Acta Orthop. Belg., 2005, 71, 00-00
Posterior stabilisation of a malignant cervico-thoracic vertebral bone defect
Benjamin ULMAR, Balkan CAKIR, Klaus HUCH, Wolfhart PUHL, Marcus RICHTER From Department of Orthopedic Surgery and Spinal Cord Injury, University of Ulm, Germany Oesophageal cancer is frequently complicated by
population are affected at younger age (6). In malignant fistulae. Necrosis of the tumour following
oesophageal carcinoma, the prevalence of fistulae radiotherapy or chemotherapy may lead to the devel-
between the oesophagus and the trachea or bron- opment of fistulae between the oesophagus and adja-
chial tree are a relatively common complication (5- cent tissues and organs. We report the expansion of
10%) (2, 3). Communicating fistulae between an extra-luminal oesophageal cancer after resection,
oesophagus and the aorta, pericardium, pleural invading the cervico-thoracic spine, fortunately with-
space and various other intrathoracic or mediastinal out neurological deficit, and leading to instability and
formation of a malignant fistula linking the tracheo-
bronchial tree to the subarachnoidal space. To pre-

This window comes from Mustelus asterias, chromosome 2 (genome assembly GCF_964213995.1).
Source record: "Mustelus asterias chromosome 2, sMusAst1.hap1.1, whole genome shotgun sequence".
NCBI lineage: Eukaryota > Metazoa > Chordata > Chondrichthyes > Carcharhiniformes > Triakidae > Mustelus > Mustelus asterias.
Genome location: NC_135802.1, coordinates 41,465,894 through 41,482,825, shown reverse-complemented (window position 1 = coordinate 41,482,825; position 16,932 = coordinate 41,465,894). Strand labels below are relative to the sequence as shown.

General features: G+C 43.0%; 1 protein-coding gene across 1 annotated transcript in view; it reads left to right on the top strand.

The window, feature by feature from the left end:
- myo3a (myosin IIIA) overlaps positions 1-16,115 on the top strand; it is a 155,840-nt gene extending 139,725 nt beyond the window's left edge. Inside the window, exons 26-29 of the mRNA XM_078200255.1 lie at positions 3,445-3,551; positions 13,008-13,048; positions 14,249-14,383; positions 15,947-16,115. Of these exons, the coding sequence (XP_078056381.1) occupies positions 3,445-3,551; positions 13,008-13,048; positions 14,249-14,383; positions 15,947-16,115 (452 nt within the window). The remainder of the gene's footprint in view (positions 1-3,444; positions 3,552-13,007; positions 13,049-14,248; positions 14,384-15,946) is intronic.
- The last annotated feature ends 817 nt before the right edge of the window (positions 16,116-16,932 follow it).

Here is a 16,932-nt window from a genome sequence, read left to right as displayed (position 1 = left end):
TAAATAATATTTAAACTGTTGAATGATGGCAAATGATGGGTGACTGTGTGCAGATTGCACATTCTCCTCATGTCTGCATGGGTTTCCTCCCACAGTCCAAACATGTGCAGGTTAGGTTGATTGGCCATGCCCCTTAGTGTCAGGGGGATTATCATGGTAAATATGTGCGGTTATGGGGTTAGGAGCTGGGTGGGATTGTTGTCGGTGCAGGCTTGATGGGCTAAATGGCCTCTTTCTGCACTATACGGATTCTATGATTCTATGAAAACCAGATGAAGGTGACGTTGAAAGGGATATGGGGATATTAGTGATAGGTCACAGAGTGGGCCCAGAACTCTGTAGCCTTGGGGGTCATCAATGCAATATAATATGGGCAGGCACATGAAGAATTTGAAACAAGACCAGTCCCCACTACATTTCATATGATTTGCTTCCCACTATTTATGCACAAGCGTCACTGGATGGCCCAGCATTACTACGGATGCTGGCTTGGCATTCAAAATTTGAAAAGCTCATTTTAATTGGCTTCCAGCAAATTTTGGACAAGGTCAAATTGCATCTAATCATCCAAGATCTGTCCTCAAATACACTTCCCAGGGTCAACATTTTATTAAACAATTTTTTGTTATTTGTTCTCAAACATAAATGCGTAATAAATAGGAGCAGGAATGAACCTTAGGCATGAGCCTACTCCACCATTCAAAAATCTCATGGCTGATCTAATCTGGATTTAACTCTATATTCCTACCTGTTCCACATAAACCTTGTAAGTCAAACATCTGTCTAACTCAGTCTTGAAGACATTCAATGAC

radio-chemo-therapy may increase the risk of vent imminent paraplegia and to alleviate severe
pain, we rigidly stabilised the spine at the cervico-
thoracic junction using an angle-stable system

through a single posterior approach. Further post-
operative follow-up revealed no signs of neurological

A 60-year-old cachectic white man was referred deterioration. Cervico-thoracic stability was pre-
to our department with a short history of severe served until the patient died nearly five months post-
neck pain, increasing stiffness and conspicuous operatively. This case shows that posterior stabilisa-
hyperkyphosis of the cervico-thoracic spine. Physi- tion and decompression may be a palliative option
cal examination revealed a slight deficit of rotation for patients with imminent paraplegia and severe
to both sites and tenderness at the cervico-thoracic pain due to advanced tumour infiltration of the cer-
vico-thoracic spine.

■ Balkan Cakir, MD, Resident.
■ Klaus Huch, MD, Associate Professor.
Carcinoma of the oesophagus represents about ■ Wolfhart Puhl, MD, Professor, Chairman.
1.5% of all cancers and about 7% of all gastroin- ■ Marcus Richter, MD, Associate Professor.
testinal carcinomas. Worldwide regional differ- Department of Orthopaedic Surgery and Spinal Cord Injury, ences in incidence and age distribution can be Correspondence : Benjamin Ulmar, MD, Rehabilitation found : In the United States the incidence is 10 men Hospital Ulm (RKU), Department of Orthopaedics and Spinal per 100000 population per year, predominantly Cord Injury, University of Ulm, D-89081 Ulm, Germany.
occurring between the fifth and seventh decades of life. In contrast, in Japan, 46.3 men per 100000 Acta Orthopædica Belgica, Vol. 71 - 2 - 2005 B. ULMAR, B. CAKIR, K. HUCH, W. PUHL, M. RICHTER Fig. 2 a-b. — Computertomography : the coughed-up bone
pieces and the air the infiltration of the cervico-thoracic spine
suggest strongly a fistula between the spinal canal and the tra-
Fig. 1. — Coughed-up bone pieces